On the surface, it sounds like a horrifying premise for a read. It is a tough read at times, but no less important. Her point of creating the tapes, to be passed to each person on them, was not to be cruel. It was to make a point... the point that how we act toward one another, whether deliberate or not, makes a difference. Any one of those acts can be small in and of itself, but they can add up to push a person over the edge.

Having seen the series and read the book, I have to say something I never thought I would. As much as I loved the book, I felt that the series really showed Hannah's angst just a bit more clearly. Admittedly, some of that was accomplished through changes in the plot and some details. Ideally, I would suggest indulging in both.
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TOP 1000 REVIEWERon May 7, 2017
"Thirteen Reasons Why" is a novel that examines teen angst, bullying, suicide, and relationships, in the context of a story about a conflicted high school girl who chose to end her life, rather than continue confronting classmates whom she perceived to be her tormentors. This book very effectively emphasizes the critical importance of parental vigilance and empathy, with regard to the tremendous peer pressure and anxiety experienced by many teenage children, which, in the extreme, can lead to tragedy. It is such a valuable contribution to teenage literature because it reminds its readers of the overarching importance of maintaining open lines of communication between teenagers, their parents, their teachers, and their friends and classmates. It also highlights the fundamental relationship principle that an individual should treat everyone whom they encounter with the same respect and dignity that they would expect to experience in their interpersonal interactions. "Thirteen Reasons Why" is an excellent novel, which is relevant for readers of all ages, and which merits a five-star rating, along with a strong recommendation.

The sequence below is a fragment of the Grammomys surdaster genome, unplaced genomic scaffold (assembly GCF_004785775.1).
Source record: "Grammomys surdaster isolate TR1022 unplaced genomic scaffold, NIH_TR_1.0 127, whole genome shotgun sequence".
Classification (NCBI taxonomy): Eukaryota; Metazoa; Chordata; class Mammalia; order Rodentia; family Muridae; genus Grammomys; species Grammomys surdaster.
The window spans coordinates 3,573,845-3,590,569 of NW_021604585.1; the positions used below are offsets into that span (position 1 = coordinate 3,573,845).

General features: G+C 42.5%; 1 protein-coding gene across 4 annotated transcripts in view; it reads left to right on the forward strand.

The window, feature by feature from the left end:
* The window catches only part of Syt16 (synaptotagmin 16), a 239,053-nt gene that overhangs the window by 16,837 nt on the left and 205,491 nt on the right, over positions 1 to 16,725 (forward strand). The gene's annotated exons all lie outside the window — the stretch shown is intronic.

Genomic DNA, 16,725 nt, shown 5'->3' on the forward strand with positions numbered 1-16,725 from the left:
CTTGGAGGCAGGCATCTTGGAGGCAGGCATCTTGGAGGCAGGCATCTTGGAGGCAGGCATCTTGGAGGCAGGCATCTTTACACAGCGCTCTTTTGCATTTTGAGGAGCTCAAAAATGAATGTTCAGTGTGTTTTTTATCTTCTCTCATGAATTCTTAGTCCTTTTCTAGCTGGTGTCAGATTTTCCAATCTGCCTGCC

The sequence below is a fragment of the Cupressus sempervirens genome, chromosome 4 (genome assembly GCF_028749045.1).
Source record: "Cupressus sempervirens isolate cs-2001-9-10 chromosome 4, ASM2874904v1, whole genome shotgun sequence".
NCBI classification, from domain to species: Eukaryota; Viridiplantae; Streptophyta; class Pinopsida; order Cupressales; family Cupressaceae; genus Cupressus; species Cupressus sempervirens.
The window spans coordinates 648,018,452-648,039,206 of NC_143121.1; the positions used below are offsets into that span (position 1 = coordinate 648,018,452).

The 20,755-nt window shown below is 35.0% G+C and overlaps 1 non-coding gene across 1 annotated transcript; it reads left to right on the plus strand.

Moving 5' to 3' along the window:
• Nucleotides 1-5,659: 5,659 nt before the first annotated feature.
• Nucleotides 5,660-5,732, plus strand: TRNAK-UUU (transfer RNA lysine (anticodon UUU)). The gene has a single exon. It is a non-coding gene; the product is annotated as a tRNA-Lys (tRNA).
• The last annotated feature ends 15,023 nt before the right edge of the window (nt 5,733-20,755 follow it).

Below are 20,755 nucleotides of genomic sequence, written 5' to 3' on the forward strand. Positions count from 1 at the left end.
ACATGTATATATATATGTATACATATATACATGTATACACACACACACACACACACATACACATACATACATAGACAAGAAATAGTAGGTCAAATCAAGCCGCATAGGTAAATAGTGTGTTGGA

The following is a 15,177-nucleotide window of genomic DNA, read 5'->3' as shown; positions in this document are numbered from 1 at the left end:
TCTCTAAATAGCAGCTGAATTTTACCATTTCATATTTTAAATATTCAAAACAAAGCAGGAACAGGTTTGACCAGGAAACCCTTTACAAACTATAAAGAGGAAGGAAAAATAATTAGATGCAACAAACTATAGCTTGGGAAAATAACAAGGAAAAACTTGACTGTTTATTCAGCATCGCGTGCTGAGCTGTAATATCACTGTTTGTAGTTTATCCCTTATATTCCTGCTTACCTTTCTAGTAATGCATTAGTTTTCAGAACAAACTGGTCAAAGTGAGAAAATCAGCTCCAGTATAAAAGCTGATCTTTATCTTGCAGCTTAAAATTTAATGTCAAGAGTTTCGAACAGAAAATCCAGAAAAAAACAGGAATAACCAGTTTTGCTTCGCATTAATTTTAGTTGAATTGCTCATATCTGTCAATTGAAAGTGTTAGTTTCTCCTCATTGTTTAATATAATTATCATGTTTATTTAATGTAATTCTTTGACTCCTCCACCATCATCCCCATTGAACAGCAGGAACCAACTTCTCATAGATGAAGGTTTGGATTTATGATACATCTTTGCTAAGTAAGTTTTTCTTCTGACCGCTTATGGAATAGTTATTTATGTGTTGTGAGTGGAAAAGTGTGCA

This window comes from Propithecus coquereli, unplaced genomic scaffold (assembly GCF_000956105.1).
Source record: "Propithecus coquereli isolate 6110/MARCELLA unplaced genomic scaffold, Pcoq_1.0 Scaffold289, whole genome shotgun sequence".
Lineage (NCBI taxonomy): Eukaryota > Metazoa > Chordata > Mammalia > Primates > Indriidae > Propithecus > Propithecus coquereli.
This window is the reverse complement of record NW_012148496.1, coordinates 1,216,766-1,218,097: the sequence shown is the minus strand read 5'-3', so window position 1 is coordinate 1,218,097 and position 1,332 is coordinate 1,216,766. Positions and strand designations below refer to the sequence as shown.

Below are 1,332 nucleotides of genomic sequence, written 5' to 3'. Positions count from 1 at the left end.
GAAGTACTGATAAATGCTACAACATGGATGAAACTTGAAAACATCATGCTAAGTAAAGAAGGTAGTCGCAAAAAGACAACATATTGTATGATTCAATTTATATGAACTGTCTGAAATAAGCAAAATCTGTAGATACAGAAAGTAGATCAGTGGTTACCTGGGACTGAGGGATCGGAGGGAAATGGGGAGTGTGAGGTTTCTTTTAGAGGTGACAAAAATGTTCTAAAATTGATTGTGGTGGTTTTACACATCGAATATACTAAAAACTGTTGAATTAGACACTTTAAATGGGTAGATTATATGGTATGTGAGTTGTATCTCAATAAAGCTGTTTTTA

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TOP 1000 REVIEWERon May 4, 2017
"Thirteen Reasons Why" is a novel that examines teen angst, bullying, suicide, and relationships, in the context of a story about a conflicted high school girl who chose to end her life, rather than continue confronting classmates whom she perceived to be her tormentors. This book very effectively emphasizes the critical importance of parental vigilance and empathy, with regard to the tremendous peer pressure and anxiety experienced by many teenage children, which, in the extreme, can lead to tragedy. It is such a valuable contribution to teenage literature because it reminds its readers of the overarching importance of maintaining open lines of communication between teenagers, their parents, their teachers, and their friends and classmates. It also highlights the fundamental relationship principle that an individual should treat everyone whom they encounter with the same respect and dignity that they would expect to experience in their interpersonal interactions. "Thirteen Reasons Why" is an excellent novel, which is relevant for readers of all ages, and which merits a five-star rating, along with a strong recommendation.